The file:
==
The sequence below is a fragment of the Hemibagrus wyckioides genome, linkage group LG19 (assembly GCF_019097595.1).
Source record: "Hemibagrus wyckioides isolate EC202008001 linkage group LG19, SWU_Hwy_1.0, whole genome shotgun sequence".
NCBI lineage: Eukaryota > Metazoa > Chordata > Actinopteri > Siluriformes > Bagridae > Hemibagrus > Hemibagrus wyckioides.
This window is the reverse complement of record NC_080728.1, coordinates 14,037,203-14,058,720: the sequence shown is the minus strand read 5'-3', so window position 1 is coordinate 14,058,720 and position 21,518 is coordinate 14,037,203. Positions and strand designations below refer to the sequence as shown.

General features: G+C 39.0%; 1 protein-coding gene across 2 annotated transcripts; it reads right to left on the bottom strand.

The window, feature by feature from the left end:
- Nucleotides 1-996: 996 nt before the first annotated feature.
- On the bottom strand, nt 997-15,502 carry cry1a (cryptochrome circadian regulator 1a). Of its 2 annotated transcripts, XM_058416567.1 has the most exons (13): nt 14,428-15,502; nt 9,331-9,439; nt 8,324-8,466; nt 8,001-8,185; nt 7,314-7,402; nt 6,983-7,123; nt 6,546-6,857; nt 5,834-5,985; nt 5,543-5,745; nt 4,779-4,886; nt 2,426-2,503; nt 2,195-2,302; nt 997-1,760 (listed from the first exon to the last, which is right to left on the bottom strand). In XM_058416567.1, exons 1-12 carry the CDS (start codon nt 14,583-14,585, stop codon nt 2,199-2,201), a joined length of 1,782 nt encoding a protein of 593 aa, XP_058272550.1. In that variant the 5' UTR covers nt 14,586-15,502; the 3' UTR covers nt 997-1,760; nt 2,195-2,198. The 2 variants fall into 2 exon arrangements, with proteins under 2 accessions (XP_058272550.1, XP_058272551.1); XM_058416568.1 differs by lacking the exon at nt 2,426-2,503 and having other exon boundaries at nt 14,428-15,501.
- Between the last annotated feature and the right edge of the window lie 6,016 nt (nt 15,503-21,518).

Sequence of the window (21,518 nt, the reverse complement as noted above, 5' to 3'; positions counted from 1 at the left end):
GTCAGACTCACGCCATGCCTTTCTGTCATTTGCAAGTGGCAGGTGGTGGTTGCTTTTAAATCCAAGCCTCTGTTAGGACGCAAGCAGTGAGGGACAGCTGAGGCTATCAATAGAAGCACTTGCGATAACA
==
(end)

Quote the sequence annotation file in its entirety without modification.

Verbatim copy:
The sequence below is a fragment of the Hemibagrus wyckioides genome, linkage group LG19 (assembly GCF_019097595.1).
Source record: "Hemibagrus wyckioides isolate EC202008001 linkage group LG19, SWU_Hwy_1.0, whole genome shotgun sequence".
NCBI lineage: Eukaryota > Metazoa > Chordata > Actinopteri > Siluriformes > Bagridae > Hemibagrus > Hemibagrus wyckioides.
This window is the reverse complement of record NC_080728.1, coordinates 14,037,203-14,058,720: the sequence shown is the minus strand read 5'-3', so window position 1 is coordinate 14,058,720 and position 21,518 is coordinate 14,037,203. Positions and strand designations below refer to the sequence as shown.

General features: G+C 39.0%; 1 protein-coding gene across 2 annotated transcripts; it reads right to left on the bottom strand.

The window, feature by feature from the left end:
- Nucleotides 1-996: 996 nt before the first annotated feature.
- On the bottom strand, nt 997-15,502 carry cry1a (cryptochrome circadian regulator 1a). Of its 2 annotated transcripts, XM_058416567.1 has the most exons (13): nt 14,428-15,502; nt 9,331-9,439; nt 8,324-8,466; nt 8,001-8,185; nt 7,314-7,402; nt 6,983-7,123; nt 6,546-6,857; nt 5,834-5,985; nt 5,543-5,745; nt 4,779-4,886; nt 2,426-2,503; nt 2,195-2,302; nt 997-1,760 (listed from the first exon to the last, which is right to left on the bottom strand). In XM_058416567.1, exons 1-12 carry the CDS (start codon nt 14,583-14,585, stop codon nt 2,199-2,201), a joined length of 1,782 nt encoding a protein of 593 aa, XP_058272550.1. In that variant the 5' UTR covers nt 14,586-15,502; the 3' UTR covers nt 997-1,760; nt 2,195-2,198. The 2 variants fall into 2 exon arrangements, with proteins under 2 accessions (XP_058272550.1, XP_058272551.1); XM_058416568.1 differs by lacking the exon at nt 2,426-2,503 and having other exon boundaries at nt 14,428-15,501.
- Between the last annotated feature and the right edge of the window lie 6,016 nt (nt 15,503-21,518).

Sequence of the window (21,518 nt, the reverse complement as noted above, 5' to 3'; positions counted from 1 at the left end):
GTCAGACTCACGCCATGCCTTTCTGTCATTTGCAAGTGGCAGGTGGTGGTTGCTTTTAAATCCAAGCCTCTGTTAGGACGCAAGCAGTGAGGGACAGCTGAGGCTATCAATAGAAGCACTTGCGATAACA